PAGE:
Apart from the Academy award nominations of the play’s film version, Repertory Philippines’ ‘August: Osage County’ does not entirely depend on it, rather it took bolder steps by having a well-respected theater veteran and currently the vice-president and artistic director of the Cultural Center of the Philippines (CCP)—Chris Millado to direct its second offering for the 2014 theater season.
That’s just one.
Millado and Repertory Philippines, combined—are already two great factors that this production would be considered a ‘talk-of-the-town’ and a ‘surefire-hit’ at the same time.
Next is—the way how Millado was successful enough to assemble the finest artists in the Philippine theater industry.
Millado directing Baby Barredo, Repertory’s matriarch is one that theater lovers must go and watch this production on its last weekend shows.
Barredo as Violet Weston, being the central character of this play—didn’t just outdid her performance in ‘Boeing Boeing’, but left a statement in this ongoing production that she still has more to offer. After all, she won’t have catapulted herself as the artistic director of the country’s longest-running, English-speaking theater company for nothing. Her interpretation of a devious mother, addicted to painkillers or any other pill she can pop plus being an alcoholic—are both emotionally charged and hilarious.
Pinky Amador and Liesl Batucan gave back-to-back sterling performances as the sisters—Barbara Fordham and Karen Weston. Tami Monsod as the middle daughter, Ivy was good in some scenes, though. She had her moments, too. I look forward to watching more of Monsod in future stage productions.
Fifth reason to see this ‘sort-of-Telenovela-from-hell’ stage play is Shiela Francisco’s rendition of Mattie Fae Aiken, Violet’s sister. She perfectly fits the bill. I will forever remember her as the jaded sister of Violet. The pains she nurtured inside were too strong that it was too big for the audience to bear.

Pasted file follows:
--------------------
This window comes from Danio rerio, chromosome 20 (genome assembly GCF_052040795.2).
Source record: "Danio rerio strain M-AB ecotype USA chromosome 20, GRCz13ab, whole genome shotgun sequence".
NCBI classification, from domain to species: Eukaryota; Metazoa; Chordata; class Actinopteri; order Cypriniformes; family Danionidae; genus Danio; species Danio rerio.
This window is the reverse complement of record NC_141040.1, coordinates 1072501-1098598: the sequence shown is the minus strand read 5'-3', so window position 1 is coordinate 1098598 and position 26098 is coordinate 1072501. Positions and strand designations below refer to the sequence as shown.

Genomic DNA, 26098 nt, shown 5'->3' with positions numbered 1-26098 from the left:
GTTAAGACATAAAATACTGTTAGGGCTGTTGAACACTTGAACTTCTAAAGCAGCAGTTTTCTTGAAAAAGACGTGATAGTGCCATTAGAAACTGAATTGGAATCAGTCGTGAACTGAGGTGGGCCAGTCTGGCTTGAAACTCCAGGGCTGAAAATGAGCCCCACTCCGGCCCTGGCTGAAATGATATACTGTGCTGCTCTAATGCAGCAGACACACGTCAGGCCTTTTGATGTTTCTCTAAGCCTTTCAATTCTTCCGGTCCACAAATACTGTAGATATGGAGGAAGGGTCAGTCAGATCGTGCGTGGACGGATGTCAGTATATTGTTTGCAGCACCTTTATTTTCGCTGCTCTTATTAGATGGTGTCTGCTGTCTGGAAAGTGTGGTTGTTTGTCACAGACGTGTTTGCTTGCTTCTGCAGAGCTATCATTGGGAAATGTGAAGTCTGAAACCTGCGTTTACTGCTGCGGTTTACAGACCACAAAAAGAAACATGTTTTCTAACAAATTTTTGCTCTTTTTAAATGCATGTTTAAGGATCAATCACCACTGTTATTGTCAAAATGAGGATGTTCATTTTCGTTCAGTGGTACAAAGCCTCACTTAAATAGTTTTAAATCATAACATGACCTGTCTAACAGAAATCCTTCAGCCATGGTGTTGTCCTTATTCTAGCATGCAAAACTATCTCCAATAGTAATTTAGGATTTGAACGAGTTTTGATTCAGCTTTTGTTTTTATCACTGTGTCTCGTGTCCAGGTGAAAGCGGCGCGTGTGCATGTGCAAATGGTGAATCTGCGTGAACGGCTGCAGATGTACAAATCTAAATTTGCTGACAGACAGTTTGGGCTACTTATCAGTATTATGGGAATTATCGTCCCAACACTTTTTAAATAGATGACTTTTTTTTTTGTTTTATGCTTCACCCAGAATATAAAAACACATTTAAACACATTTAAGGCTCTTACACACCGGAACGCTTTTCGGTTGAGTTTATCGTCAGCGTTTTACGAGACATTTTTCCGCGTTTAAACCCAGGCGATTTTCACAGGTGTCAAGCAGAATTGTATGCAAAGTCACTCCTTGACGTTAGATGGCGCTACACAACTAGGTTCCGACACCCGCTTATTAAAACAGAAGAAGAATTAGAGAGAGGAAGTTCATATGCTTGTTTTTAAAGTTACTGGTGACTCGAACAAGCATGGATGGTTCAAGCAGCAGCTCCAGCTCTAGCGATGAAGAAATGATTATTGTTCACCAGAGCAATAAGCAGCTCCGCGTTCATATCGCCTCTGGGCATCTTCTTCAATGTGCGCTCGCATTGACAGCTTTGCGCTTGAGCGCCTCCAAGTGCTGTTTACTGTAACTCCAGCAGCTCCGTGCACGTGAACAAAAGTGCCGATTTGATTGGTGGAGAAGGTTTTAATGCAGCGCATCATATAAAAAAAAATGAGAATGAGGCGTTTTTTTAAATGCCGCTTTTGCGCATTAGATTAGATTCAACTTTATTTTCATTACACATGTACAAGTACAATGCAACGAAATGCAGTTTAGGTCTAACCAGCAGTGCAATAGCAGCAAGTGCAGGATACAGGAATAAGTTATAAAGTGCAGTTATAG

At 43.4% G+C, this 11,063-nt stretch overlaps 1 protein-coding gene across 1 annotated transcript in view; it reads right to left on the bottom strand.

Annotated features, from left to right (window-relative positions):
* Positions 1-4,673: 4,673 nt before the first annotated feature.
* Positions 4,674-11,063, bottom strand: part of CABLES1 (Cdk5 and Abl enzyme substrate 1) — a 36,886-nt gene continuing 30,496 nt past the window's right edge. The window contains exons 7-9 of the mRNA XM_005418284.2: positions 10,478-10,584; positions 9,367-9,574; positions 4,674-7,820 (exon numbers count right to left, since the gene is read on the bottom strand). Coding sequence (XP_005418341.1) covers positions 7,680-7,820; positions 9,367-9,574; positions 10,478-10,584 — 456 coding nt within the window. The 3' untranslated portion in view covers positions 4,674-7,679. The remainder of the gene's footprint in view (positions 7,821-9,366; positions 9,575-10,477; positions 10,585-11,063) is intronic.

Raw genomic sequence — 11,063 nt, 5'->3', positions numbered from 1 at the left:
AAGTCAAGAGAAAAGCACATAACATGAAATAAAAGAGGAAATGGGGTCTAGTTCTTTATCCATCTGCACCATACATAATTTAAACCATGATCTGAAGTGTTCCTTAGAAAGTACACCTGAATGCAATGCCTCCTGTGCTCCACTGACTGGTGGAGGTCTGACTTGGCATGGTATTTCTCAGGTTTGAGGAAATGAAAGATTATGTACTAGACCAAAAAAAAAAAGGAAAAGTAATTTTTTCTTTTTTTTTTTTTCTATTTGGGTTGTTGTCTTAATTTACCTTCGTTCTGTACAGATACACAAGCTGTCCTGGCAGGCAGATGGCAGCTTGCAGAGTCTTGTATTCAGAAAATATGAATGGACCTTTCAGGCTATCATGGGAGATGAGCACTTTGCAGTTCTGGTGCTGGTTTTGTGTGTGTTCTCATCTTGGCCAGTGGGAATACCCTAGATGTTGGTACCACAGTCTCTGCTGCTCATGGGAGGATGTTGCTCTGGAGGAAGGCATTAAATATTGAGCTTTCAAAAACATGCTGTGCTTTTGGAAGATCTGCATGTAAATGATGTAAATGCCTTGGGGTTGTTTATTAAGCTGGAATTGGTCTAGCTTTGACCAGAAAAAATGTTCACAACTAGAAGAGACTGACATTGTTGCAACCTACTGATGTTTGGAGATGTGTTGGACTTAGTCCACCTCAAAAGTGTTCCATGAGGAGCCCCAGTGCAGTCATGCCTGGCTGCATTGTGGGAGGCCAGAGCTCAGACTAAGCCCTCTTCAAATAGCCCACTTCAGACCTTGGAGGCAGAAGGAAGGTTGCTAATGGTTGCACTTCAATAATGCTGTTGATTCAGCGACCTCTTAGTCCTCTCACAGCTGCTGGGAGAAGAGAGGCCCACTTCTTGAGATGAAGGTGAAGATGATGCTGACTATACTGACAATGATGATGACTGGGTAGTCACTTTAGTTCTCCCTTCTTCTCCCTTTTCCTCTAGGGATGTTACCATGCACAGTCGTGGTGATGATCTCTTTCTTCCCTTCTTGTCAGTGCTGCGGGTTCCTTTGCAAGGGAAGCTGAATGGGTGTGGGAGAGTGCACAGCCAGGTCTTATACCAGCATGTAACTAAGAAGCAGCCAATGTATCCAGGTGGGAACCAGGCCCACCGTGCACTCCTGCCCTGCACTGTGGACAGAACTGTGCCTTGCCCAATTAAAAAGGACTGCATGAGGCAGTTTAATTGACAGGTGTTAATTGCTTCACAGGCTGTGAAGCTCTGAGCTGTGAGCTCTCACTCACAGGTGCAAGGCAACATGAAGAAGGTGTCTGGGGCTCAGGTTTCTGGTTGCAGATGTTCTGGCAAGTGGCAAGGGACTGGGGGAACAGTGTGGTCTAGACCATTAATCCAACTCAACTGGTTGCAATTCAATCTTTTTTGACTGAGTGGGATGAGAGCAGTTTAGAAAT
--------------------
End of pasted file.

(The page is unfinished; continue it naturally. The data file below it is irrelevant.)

Other memorable performances that this current production can boast of are: Kenneth Moraleda as Bill Fordham, Barabara’s estranged husband; Richard Cunanan as Charlie Aiken, husband of Mattie Fae; Noel Rayos as ‘Little’ Charlie Aiken, the 37-year-old son of Mattie Fae to Beverly Weston. And the biggest scene-stealer of them all is Angeli Bayani as the Cheyenne Indian woman, the live-in housekeeper, Johanna Monevata.
Bayani being identified in mostly Tagalog-speaking plays and independent flicks didn’t allow herself to-be eaten alive by her co-actors. She delivered an equally strong presence onstage. Both her scenes where she attacked Hans Eckstein’s character—Steve Hiedebrecht, Karen’s fiancé and where she was comforting Mrs. Weston really makes the audience understand the weight of her character.
Actors in the cast—Leo Rialp as Beverly Weston; Thea Gloria as Bill and Barbara’s 14-year-old daughter, Jean Fordham, and Arnel Carrion as Sheriff Deon Gilbeau, Barbara’s high school classmate and boyfriend—contributed well in providing the conflicts and twists of the play.
James Reyes’s costumes worked well with the breathtaking set design of Miguel Faustmann that captured a large country home outside Pawhuska, Oklahoma. These are what the audience are for a treat—to feast their eyes on—the immense artistry onstage.
The show is a darkly comedic play by Tracy Letts. It was the recipient of the 2008 Pulitzer Prize for Drama. It premiered at the Steppenwolf Theatre in Chicago on June 28, 2007, and closed on August 26, 2007. Its Broadway debut was at the Imperial Theater on December 4, 2007, and was transferred to the Music Box Theatre on April 29, 2008.